COVID 19 has changed the way learning and development take place in organizations, converting traditional classroom workshops to virtual learning experience. For years, trainers, participants and L&D practitioners have resisted the push towards full virtual learning. L&D has tinkered with blended learning format having a heavy emphasis on classroom experience and a token online learning experience. Why the disinterest in virtual learning experience? Unfamiliarity with the online learning technology, perceived high cost of online learning solutions and poorly designed online learning.
What are the Common Mistakes with Virtual Learning?
- Treating online learning platforms as dumping ground for content.
- Poor learning design leading to underutilization of the virtual solution
- Misalignment between learning and poor user interface
- Too much static content, e.g., videos and text
- Direct replication of classroom experience to online
To avoid these mistakes and to develop truly engaging and interactive virtual learning experiences, consider these 7 instructional design principles.
- Examine the learning outcomes. Based on the learning outcomes, examine how each learning outcome can be done virtually. For example, if a skills-based outcome would require some e-visualization, simulation and practice. The virtual learning must offer these stimuli. On the other hand, if the learning outcome is primarily cognitive, e-discussions both synchronous and asynchronous maybe needed.
- Structure the learning experience. There are different options here:
- Fully virtual instructor-led workshops, typically a few sessions of 1.5 to 2.5 hrs each
- Blended learning which has a mixture of self-paced learning content that participants engage in before the virtual instructor-led session
- Online programs with pre-recorded content and no instructor-led component, e.g., LinkedIn Learning and Udemy
What are the pros and cons of each?
Based on these pros and cons, decide which structure works best for your learning objectives and your audience.
- Select the critical content. Identify what is key, the must-haves. Less is more. Given it is challenging to hold people’s attention virtually, we need to focus on the crux in the limited time we have with the participants. From the 100% content, distil to 30%, or the key 3 points or ideas to drive home in the virtual session. The remaining 70% can be added as self-paced lecturettes. For example, a 1-day training can be split into 6 small modules; 4 modules are self-paced and the remaining 2 modules are covered in the virtual sessions where participants engage in discussions and practice.
- Big picture. Decide what is covered before, during and after the virtual session.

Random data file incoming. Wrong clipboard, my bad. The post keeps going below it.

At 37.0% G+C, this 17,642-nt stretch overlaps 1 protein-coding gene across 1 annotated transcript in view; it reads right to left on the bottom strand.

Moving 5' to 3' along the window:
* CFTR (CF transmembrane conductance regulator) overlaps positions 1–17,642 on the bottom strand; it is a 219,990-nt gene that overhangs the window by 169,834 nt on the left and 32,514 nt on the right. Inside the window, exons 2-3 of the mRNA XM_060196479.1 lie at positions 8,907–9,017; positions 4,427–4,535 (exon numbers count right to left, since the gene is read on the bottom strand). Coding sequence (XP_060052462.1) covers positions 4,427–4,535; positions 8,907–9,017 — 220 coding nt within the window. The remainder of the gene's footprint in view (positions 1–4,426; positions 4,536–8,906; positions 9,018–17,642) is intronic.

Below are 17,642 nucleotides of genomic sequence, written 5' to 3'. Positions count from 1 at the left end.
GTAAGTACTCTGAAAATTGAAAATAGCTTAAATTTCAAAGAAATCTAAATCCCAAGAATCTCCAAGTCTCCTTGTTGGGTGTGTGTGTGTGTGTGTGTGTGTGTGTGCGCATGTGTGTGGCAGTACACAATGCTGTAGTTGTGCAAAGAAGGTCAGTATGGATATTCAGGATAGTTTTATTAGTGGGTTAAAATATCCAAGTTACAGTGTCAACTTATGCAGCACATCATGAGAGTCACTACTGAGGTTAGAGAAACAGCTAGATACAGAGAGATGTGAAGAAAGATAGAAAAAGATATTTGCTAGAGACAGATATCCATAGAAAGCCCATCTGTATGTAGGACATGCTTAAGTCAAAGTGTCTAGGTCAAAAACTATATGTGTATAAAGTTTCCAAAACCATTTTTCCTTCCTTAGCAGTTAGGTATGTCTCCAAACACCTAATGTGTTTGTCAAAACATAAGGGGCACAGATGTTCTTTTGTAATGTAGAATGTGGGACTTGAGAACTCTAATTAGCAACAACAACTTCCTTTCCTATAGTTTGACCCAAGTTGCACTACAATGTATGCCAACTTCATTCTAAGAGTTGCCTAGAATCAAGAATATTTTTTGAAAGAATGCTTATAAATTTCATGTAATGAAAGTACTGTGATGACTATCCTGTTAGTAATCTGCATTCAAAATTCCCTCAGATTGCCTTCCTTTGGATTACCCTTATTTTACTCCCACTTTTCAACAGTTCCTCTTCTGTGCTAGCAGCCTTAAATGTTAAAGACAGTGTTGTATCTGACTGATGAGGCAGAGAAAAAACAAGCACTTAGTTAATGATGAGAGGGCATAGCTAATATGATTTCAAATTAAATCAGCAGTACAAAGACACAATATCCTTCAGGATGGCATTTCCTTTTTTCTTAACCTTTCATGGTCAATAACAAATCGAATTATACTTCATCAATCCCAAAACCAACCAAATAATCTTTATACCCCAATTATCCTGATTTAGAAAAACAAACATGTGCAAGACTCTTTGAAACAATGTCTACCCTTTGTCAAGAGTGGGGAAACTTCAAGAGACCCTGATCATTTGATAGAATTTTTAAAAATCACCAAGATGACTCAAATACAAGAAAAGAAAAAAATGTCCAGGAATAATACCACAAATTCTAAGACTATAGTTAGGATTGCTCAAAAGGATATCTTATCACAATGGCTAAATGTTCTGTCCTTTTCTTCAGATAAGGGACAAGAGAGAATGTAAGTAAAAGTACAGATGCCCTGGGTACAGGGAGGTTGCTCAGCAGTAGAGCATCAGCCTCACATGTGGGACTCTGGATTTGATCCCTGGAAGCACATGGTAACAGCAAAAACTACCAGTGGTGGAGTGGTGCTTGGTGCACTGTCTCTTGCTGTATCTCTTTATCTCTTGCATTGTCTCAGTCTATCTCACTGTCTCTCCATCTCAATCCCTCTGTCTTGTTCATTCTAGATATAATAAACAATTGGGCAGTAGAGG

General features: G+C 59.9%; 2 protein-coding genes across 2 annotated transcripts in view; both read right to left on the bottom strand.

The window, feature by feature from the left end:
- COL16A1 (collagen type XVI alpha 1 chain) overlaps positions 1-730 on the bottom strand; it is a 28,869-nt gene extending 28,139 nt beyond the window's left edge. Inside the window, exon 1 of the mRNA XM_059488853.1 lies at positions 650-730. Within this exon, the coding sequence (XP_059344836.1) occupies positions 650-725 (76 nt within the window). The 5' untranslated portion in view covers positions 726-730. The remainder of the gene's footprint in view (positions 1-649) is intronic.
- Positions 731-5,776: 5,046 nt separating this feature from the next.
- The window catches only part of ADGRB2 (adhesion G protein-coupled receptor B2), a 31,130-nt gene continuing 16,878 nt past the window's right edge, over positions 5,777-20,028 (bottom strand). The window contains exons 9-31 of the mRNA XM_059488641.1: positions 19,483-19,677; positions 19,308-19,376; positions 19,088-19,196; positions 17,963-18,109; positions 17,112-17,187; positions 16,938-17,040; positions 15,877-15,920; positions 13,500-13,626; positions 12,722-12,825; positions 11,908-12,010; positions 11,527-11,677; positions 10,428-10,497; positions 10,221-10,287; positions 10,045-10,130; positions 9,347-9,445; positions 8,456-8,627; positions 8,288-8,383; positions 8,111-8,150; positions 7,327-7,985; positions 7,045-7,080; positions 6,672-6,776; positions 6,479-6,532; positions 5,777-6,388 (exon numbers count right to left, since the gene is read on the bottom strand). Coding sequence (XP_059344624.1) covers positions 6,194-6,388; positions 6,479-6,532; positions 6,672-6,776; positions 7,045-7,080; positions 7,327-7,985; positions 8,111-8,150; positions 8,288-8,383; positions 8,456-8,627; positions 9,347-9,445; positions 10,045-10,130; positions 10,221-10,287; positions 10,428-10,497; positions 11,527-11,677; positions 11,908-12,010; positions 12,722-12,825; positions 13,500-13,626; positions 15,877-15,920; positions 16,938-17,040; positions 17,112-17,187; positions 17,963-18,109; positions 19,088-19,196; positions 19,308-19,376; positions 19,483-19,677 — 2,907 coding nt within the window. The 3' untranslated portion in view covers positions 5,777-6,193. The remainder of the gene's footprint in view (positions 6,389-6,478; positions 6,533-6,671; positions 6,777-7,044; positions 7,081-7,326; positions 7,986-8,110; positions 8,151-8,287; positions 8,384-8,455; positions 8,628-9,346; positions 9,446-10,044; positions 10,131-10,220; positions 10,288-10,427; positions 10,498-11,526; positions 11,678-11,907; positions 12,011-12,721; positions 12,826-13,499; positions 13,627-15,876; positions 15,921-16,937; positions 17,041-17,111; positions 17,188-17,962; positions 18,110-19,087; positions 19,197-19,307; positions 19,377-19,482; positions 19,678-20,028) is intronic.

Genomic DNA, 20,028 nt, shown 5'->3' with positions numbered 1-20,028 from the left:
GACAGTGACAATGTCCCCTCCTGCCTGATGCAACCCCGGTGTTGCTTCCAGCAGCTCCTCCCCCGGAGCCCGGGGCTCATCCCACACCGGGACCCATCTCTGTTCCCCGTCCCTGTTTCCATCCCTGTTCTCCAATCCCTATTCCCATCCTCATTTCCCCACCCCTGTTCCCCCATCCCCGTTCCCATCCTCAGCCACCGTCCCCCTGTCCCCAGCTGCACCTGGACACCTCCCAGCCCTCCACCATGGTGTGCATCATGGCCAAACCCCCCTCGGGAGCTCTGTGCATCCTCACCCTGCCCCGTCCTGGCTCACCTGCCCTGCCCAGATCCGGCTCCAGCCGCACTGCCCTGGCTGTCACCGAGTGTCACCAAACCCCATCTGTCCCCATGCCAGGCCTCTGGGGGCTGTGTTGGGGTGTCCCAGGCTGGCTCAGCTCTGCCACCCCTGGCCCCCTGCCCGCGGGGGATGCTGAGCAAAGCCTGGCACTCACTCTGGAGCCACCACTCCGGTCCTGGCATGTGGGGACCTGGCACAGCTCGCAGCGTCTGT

- Pre-work could consist of facts, information, reading, assessment tools and reflection of one’s learning objectives. Participants could write something and pin on a virtual notice board.
- The virtual session is an elaboration and explanation of principles with illustrations and examples. Ask yourself, what can you add that the participants cannot read themselves? Use rich examples, discussions, role-plays, breakouts, peer sharing and accountability planning.
- Post virtual consists of assignments and action plans to apply their learning, e.g., share their application and learning, send audio- or video recording to the trainers or learning partner so they can get feedback on their application. This follow up is key because there is no face-to-face.
- Curate suitable content. Instead of the traditional workbook or course file, learning materials consist of a series of videos, webpages, readings, modules on platforms or infographics would be needed.
- Sequence learning activities to address cognitive load. Break content into blocks of time using a set of repeatable principles. For example in a block of 20 minutes, 10-minute could be content with the trainer bringing the concept alive through stories, followed by 3-minute of self-activity, such as reflection, doing a poll or quiz and lastly a 7-minute group activity, such as discussions or role play. After this block of 20 minutes, move on to the next block.
- Use a mixture of technology. This could Zoom, WebEx, Abode Connect or Google Classroom. It is essential for participants to test out the platform, especially if they are new to it. Check that the audio and video works well. Ask people to be in a quiet space with their headphones. Take the virtual session as actual training, not something that happens in the background. Induct people early on in the virtual session by having everyone type something in the chat or use the emoticons. This is crucial for engagement and serves as a way for facilitators to get feedback especially when we cannot see the participants’ face.
These principles will help you convert classroom workshops to engaging and effective virtual learning experiences. In this process, don’t be overwhelmed by technology, take it as our own development. However, these principles are necessary but insufficient without a critical factor – the mindset and skills of trainers. As trainers, we are used to being at the center stage. In the virtual world, it feels like there is no magic touch, no eye contact and no movement, as if we are reduced to just a talking head! However…perhaps it is time to transfer power back to the learner. We are facilitators of learning, not the star. We do our job well by designing the structure for learning and guiding the learning journey.
Our reward is when our learners discover they can do it by themselves.
Lee Kang Yam
Chief Learning Curator